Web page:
For the end just one little question about ideal dilution of samples for real-time PCR. Lab buddy told me that I need to dilute my samples so that the endogenous control Ct is 15-20 and sample Ct is 27-35. He is working with mice. Is there any written or unwritten rule about this?

Thank you for any info.

-kedar-

Thank you umam and kedar for your replies.

If I understand Real-Time PCR correctly we have two quantification strategies; absolute and relative quantification. Absolute quantification relates on calibration curve and standards, while relative quantification is based on the expression levels of a target gene versus reference gene (housekeeping gene, control gene). Relative quantification does not require standards. Ok to here is everything crystal clear !

If you go through "User Bulletin #2" from Applied Biosystems, you'll see that you have two relative quantification methods; one is relative standard curve method and the other is comparative Ct method (ddCt).

Relative STANDARD method:
as it already says in the name you need some kind of standards to do this method. To be precise you need standard, calibrator and tester. There is no need for standard to be experimental sample, as long it expresses both the target and endogenous control genes. Calibrator is some basis sample (usully control) and your target quantities are expressed as an n-fold difference relative to the calibrator. You can use calibrator as standard as well. Tester is your target, treated sample.
For this method standards are required, but all you need to know is their relative dilutions.

highly accurate quantitative results;
Disadventages: standard curves on each plate;
requires a lot of reagents;
if you are using calibrator as standard, you'll need a lot of calibrator (BIG problem if your
calibrator is in short supply).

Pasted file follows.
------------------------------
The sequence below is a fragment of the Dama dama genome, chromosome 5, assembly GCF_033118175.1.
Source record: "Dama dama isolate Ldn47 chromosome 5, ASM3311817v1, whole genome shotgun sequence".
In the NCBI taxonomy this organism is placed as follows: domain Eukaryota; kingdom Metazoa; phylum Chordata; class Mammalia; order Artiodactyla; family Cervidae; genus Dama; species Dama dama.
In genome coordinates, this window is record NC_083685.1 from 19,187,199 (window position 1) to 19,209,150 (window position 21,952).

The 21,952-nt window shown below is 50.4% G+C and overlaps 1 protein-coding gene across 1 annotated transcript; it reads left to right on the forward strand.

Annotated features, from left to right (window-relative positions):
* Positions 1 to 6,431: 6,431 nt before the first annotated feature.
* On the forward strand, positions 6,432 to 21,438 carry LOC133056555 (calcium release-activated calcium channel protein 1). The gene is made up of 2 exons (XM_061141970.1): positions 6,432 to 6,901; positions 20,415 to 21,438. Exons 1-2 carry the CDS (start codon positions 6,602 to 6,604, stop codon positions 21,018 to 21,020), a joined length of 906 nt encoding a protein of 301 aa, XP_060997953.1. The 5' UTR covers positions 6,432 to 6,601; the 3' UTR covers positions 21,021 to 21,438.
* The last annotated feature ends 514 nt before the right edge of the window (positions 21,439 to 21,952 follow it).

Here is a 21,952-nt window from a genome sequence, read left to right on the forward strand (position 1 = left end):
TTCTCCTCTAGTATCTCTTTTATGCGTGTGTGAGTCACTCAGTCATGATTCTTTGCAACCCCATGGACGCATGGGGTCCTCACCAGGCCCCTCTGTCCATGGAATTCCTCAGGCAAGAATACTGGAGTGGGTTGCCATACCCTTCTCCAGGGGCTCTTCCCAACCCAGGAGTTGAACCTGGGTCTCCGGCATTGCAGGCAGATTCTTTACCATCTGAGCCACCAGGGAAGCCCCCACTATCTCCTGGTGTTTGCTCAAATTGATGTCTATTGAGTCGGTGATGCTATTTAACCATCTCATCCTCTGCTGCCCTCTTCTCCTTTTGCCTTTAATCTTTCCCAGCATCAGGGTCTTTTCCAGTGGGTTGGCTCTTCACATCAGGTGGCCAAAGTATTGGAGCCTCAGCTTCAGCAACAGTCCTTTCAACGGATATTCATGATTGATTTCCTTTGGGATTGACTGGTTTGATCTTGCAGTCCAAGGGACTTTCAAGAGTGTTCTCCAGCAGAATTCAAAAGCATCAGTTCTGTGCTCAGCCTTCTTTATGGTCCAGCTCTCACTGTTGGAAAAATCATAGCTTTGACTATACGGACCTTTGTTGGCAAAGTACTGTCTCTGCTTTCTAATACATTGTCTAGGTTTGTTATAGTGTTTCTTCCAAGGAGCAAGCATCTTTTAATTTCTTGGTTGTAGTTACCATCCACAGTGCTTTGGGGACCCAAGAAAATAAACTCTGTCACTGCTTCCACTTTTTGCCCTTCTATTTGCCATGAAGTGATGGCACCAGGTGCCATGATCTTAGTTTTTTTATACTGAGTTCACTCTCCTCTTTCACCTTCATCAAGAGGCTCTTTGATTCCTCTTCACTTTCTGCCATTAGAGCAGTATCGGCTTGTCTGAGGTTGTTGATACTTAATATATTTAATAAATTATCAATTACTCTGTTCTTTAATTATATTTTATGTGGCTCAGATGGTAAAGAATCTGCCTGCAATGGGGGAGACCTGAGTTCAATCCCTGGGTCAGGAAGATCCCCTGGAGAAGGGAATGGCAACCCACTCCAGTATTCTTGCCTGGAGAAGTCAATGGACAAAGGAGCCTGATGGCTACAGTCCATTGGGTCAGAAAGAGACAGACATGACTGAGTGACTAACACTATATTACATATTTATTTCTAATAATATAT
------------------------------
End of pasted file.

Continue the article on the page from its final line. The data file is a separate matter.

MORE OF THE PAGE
Comparative Ct method (ddCt method):
you can make it in two ways; with or without efficiency correction. If you are doing ddCt without efficiency correction you don't need standards. It is strongly recomended that you do efficiency correction because result are more reliable. For PCR efficiency you need to do, so called, validation experiment. In validation experiment efficiencies of amplicons are achieved by running standard curves. If the PCR efficiencies between the target and reference gene are relatively equal (absolute value of the slope of Ct vs. log input is < 0.1), only then you don't need to use standard curves.

Advantages: elimination of standard curves (as long as validation experiment is performed);
reduced ragent usage;

Ok this was short summary of "User Bulletin #2" by Applied Biosystems.

And here comes my dilemma.
I will probably use comparative Ct method but I don't know which sample to use for validation experiment. As I said I have three groups of samples (A, B and C) and in each group there are three experimental replicates.
If I choose group A for my control and do the validation experiment, can I put equal amount of A1, A2 and A3 together, do dilutions and run Real-Time PCR? Or do I use just one sample (A1) and run Real-Time PCR?

Please Real-Time PCR experts help me out! I am novice in Real-Time PCR and I would really like to know how to do it before I go to lab and actually do it .

-Eon's mommy-